“We will be filing a claim to preserve protections for New Yorkers and all Americans. And we’ll be working aggressively to stop the FCC’s leadership from doing any further damage to the internet and to our economy,” Schneiderman said in a press release.

“Today’s new rule would enable ISPs to charge consumers more to access sites like Facebook and Twitter and give them the leverage to degrade high quality of video streaming until and unless somebody pays them more money. Even worse, today’s vote would enable ISPs to favor certain viewpoints over others.”

While we don’t yet know which states will be joining New York in the legal action, it’s safe to assume that we’ll see overlap with those that joined a letter calling for a delay of the vote due to revelations around faked comments during the public feedback process. The letterincluded 18 attorneys general from the states of Virginia, Delaware, Hawaii, California, Kentucky, Massachusetts, Iowa, Illinois, Maryland, Maine, Mississippi, Oregon, Pennsylvania, North Carolina, Rhode Island, Washington, Vermont and the District of Columbia.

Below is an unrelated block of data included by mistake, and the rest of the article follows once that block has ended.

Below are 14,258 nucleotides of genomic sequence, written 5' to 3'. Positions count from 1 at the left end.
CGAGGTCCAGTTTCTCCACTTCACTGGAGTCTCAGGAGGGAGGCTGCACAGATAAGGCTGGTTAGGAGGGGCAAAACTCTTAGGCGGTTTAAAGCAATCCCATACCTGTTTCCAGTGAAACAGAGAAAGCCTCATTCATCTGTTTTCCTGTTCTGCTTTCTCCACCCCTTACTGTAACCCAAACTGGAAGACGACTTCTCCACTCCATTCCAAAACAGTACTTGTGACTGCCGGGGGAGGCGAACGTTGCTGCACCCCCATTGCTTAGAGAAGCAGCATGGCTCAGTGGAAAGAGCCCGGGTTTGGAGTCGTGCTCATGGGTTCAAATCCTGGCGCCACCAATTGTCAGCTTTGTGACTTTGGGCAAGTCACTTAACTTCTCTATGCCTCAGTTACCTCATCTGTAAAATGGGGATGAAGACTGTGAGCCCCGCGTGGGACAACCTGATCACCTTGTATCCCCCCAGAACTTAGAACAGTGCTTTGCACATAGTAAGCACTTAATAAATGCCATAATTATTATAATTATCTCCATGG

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10 Comments »

  1. Once again, our legal system and vigilant public officials who remember their sworn oaths of office are responding to the “rule as if you were king” model of the current administration and the morally bankrupt GOP. Our state leaders, the press, and the courts are designed, in part, to protect against just this sort of authoritarian power-grabbing approach. This is always a slow and somewhat creaky response, but it is there and it will in out in the end. We all need to keep breathing and keep working against this onslaught of insanity…

    Comment by Jon Spangler — December 15, 2017 @ 7:43 am

  2. Is it time to revive a bottom-up, community network project?

    Comment by adrianblakey — December 15, 2017 @ 8:04 am

    • Internet access has become as basic a utility as water & electricity. Like those two, it’s very difficult to ensure universal access without the presence of a legalized monopoly. What we have now is a very small oligopoly that is increasingly acting like a monopoly, one with little regulation.